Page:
One of my hidden passions is teaching/mentoring.  It's one of those things, as you go through life, you stumble upon something and realize, hey, I really enjoy doing this.  Maintenance, in general, is another thing.  Growing up, I always knew I was going to fly airplanes.  I knew that, there was never any question in my mind.  But if you would have told me I'd also enjoy working on airplanes, teaching, and living in Africa, I would have stared at you in disbelief.

Thankfully, Kaitlyn is at an age where she is learning several new words a day, and is extremely quick at picking things up.  She sees it done once, and then insists on doing it herself.  Like eating with utensils and putting DVDs in the computer.  She knows exactly where the button is, exactly how to put the disk in, and how to close it again.  She brushes her own teeth, tells the dog "No!" and tries to lock the house with the keys.  She knows how to honk the horn and turn the steering wheel in the direction she wants to go (not that I've ever let her drive :)

Concentrate on the line
All done, way to go!
So, I figured today I'd teach her how to measure and cut wood, because I really need some help out in the "garage" to get some of these screens up.  First things first though, safety is paramount.  I show her how to wear her ear protection and eye protection, and how to hold the saw so that if it kicks back, it won't injury her.  She did an excellent job, cutting right on the line, and wasn't scared at all.  Next weekend it will be on to sanding, prepping, and staining.

What are some of your hidden passions?

Friday, April 15, 2011


Getting an unexpected day off here doesn't mean you can sit back, relax, and drink coffee all day.  It only means you get to work on the growing "to do" list.  The real challenge here is that nothing is simple and things always take way longer than you think they will.  Flying is one of the simpler things is get to do here.  Or maybe it's because flying is familiar to me.  Either way, Joy and I have finally come to terms with the fact that things will never be what we're used to.  After spending 6 months trying to transform our house into the American "home" we've always wanted, we just found ourselves tired, exhausted, and missing home.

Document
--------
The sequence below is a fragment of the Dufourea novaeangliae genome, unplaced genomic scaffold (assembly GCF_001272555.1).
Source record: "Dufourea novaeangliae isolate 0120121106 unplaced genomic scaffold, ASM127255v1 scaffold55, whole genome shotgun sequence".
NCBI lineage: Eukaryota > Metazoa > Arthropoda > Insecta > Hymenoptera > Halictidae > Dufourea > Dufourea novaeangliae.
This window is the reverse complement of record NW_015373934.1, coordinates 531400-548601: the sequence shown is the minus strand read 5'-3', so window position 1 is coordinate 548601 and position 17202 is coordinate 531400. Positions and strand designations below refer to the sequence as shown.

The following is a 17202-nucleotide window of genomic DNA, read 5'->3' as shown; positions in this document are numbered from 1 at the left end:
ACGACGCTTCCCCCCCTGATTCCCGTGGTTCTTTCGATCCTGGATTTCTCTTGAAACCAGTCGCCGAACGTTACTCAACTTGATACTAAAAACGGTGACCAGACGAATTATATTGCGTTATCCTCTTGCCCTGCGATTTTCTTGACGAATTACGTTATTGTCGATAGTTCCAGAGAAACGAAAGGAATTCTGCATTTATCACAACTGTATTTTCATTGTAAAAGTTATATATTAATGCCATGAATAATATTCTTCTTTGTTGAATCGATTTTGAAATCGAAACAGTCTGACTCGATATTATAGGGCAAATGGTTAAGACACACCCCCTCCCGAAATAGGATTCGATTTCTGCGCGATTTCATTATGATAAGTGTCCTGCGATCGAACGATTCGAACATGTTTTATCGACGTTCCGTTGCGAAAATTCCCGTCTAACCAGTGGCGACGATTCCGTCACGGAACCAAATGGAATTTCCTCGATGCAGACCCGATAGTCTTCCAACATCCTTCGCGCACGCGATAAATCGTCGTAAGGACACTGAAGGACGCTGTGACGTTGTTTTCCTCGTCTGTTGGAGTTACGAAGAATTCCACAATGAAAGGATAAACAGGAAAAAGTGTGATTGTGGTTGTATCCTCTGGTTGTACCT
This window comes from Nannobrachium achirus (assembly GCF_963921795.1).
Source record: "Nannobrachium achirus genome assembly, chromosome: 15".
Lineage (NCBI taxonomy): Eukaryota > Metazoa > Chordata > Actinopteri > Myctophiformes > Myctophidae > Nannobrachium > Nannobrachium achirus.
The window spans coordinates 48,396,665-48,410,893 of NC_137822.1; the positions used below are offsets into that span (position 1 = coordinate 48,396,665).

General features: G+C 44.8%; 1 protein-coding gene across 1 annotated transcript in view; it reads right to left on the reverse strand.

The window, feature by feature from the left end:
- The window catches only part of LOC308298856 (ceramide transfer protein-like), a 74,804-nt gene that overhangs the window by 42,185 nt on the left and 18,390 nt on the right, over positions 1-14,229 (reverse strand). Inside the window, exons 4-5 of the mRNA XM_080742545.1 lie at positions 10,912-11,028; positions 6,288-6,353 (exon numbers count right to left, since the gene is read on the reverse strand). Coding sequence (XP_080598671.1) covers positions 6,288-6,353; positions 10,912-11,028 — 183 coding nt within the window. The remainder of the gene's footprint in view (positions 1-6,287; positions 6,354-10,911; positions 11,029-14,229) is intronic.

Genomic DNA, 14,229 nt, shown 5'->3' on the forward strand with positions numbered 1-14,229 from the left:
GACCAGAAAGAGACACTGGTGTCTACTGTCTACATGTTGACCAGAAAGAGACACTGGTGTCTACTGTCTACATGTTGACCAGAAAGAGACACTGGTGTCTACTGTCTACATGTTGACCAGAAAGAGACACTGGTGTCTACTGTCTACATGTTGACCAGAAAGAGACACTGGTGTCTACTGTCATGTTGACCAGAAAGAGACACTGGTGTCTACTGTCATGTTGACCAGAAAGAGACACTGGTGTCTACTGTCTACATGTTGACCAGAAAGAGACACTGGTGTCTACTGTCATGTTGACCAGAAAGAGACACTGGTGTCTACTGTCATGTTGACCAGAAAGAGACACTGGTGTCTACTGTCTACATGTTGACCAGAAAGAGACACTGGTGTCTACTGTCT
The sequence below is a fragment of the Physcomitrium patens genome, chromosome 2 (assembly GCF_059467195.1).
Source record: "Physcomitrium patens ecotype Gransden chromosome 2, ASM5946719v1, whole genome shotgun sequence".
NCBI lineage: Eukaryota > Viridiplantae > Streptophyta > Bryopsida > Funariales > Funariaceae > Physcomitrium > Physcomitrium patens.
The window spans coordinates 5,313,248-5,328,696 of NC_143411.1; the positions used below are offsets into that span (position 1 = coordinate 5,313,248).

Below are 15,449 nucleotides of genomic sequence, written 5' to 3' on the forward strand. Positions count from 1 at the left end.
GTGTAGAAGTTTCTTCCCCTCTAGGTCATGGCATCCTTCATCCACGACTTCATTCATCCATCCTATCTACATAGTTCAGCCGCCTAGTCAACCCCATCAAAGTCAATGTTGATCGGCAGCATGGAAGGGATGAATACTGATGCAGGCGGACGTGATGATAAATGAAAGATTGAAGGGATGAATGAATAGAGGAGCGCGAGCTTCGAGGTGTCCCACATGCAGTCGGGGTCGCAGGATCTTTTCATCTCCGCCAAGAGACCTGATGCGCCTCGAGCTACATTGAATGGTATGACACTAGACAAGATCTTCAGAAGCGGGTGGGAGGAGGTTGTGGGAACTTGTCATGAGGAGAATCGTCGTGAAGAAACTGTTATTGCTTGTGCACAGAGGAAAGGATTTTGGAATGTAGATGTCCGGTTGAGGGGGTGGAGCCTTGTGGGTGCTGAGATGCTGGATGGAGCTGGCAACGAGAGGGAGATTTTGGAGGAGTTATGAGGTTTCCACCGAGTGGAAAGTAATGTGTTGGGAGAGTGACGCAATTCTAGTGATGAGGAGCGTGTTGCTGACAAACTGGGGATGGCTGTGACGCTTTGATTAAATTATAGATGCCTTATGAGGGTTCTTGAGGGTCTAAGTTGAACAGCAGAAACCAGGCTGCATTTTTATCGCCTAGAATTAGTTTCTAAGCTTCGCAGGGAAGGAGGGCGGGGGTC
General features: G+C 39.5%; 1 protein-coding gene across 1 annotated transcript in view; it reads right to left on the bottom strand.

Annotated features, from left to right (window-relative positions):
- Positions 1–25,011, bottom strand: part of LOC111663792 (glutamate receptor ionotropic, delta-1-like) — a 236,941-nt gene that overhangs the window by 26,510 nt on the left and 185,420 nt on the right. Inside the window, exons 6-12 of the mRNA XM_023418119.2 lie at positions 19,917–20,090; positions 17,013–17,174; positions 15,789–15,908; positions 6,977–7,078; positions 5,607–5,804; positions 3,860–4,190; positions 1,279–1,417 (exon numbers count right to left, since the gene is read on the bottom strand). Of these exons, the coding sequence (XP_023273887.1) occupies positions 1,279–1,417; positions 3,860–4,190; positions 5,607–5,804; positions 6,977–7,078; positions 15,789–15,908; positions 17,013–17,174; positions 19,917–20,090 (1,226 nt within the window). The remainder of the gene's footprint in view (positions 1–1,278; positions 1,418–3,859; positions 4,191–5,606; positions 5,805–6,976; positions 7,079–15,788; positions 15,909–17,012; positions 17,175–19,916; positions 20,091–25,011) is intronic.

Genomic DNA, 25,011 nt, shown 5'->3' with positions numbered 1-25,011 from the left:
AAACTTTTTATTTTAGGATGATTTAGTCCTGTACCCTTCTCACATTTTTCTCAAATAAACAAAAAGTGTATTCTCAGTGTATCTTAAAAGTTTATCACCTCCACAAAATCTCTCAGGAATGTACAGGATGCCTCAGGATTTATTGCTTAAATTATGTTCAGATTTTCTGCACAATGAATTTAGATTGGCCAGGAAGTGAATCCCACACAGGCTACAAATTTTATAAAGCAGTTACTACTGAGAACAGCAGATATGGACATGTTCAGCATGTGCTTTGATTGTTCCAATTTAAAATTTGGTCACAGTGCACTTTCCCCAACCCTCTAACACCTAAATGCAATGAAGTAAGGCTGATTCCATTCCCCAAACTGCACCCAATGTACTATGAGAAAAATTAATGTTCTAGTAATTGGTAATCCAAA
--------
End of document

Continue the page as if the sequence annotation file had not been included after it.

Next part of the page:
We are learning to adapt to our surroundings, use a whole new set of resources we're not used to.  For example, in the US, if you want to remodel your house, you get in the car and drive to Home Depot or Lowes for hardware and supplies.  Here, you go into a shop, ask around, and dig through piles of stuff.  If you find something close to what you're looking for, you enlist the help of a few guys to go and find what you're really looking for and bring it back to you.  Then you bring it home, modify, alter, or completely change what you bought to make it work in your particular situation.

It doesn't sound like a big deal, but just imagine working with wood here.  First, you go to the market, find some decent wood, buy it, bring it home, and let it sit for 6 months so it can dry out.  Then you take it to the wood planing shop or plane it yourself by hand.  After that, you cut it (with a handsaw), sand it (by hand), and begin the staining/painting process.  Each step takes at least a day, some up to a week.  So you can see why I don't have window screens up yet :)